Friday, 14 October 2011

Die Another Day

Pierce Brosnan may have wanted us to believe that he was the heir to Sean Connery’s Bond. However, Die Another Day showed us he was in fact much closer to Roger Moore’s portrayal than he may care to admit.

Die Another Day is like one of the latter Moore Bond entries, full of implausible gadgets and a relentless stream of sexual innuendo.

Brosnan was 49 when this film came out. And whilst he was undoubtedly wearing the years well his behaviour was beginning to resemble that of an inappropriately flirtatious uncle at a wedding.

The other major problem with Die Another Day are the action set pieces. They’re as good as what you’ve come to expect from a Bond, however, Brosnan sails suavely them all. And when he’s in trouble there’s always a handy gadget [invisible car? Puh-lease!] to come to his aid. It all feels just a little bit too easy.

These points were brought into sharper focus by the release of The Bourne Identity a few months before Die Another Day. Bourne offered a darker, more serious hero, who was reliant on improvisation and himself.

Brosnan and the Bond producers had discussed doing a further film after Die Another Day. But the disappointing box office and critical reception nixed that, and the franchise went into mothballs.

These criticism aside the opening sequence of Die Another Day is of significant interest to exploding helicopter fans. Bond impersonates a arms dealer in order to assassinate a North Korean Colonel.

Bond flies into the Colonel’s base in a transport helicopter planning to blow the Colonel up with a bomb hidden in the briefcase of diamonds he’s trading for the weapons.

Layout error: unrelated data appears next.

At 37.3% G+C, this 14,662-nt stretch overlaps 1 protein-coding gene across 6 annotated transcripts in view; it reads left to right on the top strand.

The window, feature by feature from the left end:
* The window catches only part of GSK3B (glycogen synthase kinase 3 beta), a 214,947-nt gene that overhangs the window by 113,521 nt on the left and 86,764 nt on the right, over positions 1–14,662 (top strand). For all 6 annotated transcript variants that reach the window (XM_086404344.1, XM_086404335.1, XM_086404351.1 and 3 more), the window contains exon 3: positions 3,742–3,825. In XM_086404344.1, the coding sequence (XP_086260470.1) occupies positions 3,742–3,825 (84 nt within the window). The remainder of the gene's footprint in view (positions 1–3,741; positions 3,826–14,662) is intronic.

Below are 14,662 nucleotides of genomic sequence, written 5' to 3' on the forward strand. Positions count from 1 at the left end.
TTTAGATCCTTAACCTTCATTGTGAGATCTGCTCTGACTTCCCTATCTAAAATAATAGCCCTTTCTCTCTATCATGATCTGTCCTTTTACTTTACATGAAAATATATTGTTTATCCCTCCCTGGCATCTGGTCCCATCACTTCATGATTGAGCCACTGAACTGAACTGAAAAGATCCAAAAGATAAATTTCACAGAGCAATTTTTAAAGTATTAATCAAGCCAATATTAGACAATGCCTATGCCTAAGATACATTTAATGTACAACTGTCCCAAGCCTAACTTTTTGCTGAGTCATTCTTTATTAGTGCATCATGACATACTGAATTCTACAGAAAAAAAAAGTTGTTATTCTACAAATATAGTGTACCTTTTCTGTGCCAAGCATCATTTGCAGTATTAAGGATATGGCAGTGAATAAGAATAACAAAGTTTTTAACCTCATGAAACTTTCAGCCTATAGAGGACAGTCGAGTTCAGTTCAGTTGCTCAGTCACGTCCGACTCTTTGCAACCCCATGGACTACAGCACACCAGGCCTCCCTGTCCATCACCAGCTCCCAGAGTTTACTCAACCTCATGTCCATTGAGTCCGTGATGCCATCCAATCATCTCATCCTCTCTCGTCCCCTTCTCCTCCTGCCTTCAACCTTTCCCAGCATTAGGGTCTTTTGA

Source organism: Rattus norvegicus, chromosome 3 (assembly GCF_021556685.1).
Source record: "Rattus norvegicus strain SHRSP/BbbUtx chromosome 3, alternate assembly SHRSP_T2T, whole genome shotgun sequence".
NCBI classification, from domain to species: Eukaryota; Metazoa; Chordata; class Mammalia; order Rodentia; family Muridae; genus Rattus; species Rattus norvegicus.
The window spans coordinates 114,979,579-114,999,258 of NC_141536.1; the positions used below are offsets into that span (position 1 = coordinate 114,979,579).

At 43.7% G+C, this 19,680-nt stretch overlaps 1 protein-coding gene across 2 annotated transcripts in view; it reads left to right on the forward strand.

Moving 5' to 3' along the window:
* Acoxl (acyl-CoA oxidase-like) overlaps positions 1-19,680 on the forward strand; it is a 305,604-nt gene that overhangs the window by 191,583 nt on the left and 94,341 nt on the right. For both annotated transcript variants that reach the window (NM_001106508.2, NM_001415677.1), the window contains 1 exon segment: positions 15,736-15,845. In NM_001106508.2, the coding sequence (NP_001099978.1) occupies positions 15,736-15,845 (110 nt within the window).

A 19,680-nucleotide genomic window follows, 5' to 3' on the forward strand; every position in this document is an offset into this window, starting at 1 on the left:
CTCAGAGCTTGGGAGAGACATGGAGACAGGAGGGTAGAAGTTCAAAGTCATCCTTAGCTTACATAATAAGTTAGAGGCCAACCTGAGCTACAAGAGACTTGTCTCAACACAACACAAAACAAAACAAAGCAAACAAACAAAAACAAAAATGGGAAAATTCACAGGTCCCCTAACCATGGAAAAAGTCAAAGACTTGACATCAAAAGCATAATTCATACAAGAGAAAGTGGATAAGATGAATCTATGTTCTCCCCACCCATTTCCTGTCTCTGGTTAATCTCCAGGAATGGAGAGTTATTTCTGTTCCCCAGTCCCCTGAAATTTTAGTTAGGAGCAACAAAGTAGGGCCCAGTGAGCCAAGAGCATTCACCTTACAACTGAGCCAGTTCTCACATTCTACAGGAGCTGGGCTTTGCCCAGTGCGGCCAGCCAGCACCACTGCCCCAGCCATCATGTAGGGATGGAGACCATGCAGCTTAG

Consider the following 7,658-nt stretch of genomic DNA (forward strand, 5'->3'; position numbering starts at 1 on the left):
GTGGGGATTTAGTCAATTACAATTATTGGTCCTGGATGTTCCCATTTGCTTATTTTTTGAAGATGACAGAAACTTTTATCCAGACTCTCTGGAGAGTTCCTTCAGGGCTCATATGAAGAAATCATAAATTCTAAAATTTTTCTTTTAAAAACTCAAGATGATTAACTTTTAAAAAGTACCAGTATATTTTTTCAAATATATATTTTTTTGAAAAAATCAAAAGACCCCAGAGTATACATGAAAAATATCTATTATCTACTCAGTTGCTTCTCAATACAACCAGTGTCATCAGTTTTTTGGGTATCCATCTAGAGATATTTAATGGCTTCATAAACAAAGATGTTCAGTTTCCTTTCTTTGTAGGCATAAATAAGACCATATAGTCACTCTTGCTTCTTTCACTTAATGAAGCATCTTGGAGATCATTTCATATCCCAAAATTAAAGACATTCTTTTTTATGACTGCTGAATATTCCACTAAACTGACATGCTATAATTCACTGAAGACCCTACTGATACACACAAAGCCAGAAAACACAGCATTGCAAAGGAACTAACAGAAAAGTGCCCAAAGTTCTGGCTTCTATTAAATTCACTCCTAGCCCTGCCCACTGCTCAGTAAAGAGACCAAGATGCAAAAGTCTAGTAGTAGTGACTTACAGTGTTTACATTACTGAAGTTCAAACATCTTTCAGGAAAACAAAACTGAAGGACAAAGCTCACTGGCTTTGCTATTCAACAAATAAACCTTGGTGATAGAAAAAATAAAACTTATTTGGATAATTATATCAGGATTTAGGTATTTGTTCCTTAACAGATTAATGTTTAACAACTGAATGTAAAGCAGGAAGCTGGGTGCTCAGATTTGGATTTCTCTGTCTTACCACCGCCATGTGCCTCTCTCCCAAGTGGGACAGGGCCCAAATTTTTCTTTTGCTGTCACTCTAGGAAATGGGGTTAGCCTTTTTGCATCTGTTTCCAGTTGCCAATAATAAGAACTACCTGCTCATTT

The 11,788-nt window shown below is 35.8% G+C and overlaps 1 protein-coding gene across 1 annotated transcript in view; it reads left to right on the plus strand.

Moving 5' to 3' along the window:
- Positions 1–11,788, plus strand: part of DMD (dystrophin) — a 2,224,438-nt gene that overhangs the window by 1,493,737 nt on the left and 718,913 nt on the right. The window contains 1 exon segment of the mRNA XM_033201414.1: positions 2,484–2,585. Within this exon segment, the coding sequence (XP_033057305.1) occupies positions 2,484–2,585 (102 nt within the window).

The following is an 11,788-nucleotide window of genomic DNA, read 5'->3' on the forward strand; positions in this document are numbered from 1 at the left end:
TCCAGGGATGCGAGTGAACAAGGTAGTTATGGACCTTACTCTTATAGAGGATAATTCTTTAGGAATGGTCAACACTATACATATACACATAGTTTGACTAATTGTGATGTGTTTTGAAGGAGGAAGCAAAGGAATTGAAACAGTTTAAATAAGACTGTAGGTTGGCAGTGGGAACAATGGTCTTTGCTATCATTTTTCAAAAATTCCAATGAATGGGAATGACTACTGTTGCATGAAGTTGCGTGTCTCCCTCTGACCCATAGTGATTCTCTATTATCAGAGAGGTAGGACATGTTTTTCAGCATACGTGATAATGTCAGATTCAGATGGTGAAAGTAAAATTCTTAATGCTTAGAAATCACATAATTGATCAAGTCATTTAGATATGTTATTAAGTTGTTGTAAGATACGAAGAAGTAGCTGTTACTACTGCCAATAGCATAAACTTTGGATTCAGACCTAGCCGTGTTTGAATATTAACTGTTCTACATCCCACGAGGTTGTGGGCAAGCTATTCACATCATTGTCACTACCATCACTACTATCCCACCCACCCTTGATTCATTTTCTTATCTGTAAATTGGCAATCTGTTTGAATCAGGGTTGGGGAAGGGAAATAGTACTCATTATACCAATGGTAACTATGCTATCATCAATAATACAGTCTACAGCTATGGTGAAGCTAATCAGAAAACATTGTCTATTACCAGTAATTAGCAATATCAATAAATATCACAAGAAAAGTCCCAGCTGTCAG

However, Bond’s true identity is discovered before he can leave. The Colonel decides to show Bond that’s he rumbled his assassination attempt. He takes a tank buster gun from one of his men supposedly to demonstrate it for Bond’s benefit. Instead he uses it to fire some depleted uranium shells at Bond’s helicopter blowing it to smithereens. Bond it seems it going to need to walk home.

Artistic merit

The opening sequences to Bond films are always spectacular affairs and it’s good to see an exploding helicopter feature prominently in one.

The fireball is a nice dirty, dark red, orange and shot from a number of different angles. However, director Lee Tamahori irritatingly deprives us of the full exploding helicopter experience by cutting to reaction shots from Bond and the Colonel's staff.

Exploding helicopter innovation

The explosion takes place just five minutes into the film. I’m struggling at the moment to think of a helicopter explosion which happens earlier.

Whilst we’ve seen helicopters taken out by grenade launchers before, this is possibly the first known destruction of a helicopter with a depleted uranium shell.


There’s other pleasing helicopter sequences in the film. During the film’s finale Bond and Jinx (Halle Berry) escape the fatally damaged transport plane they’re aboard.

They fall out the back of the airplane in a helicopter which Bond desperately tries to start whilst plummeting to the ground. In classic nick-of-time style, Bond is able to start the rotor blades in time, and prevent the chopper becoming a helicopter pancake.

It’s utterly preposterous but guiltily enjoyable.


Little demonstrates better that the fact the Bond franchise had lost its way than the scene where Bond’s return to the UK is sound tracked by London Calling by The Clash.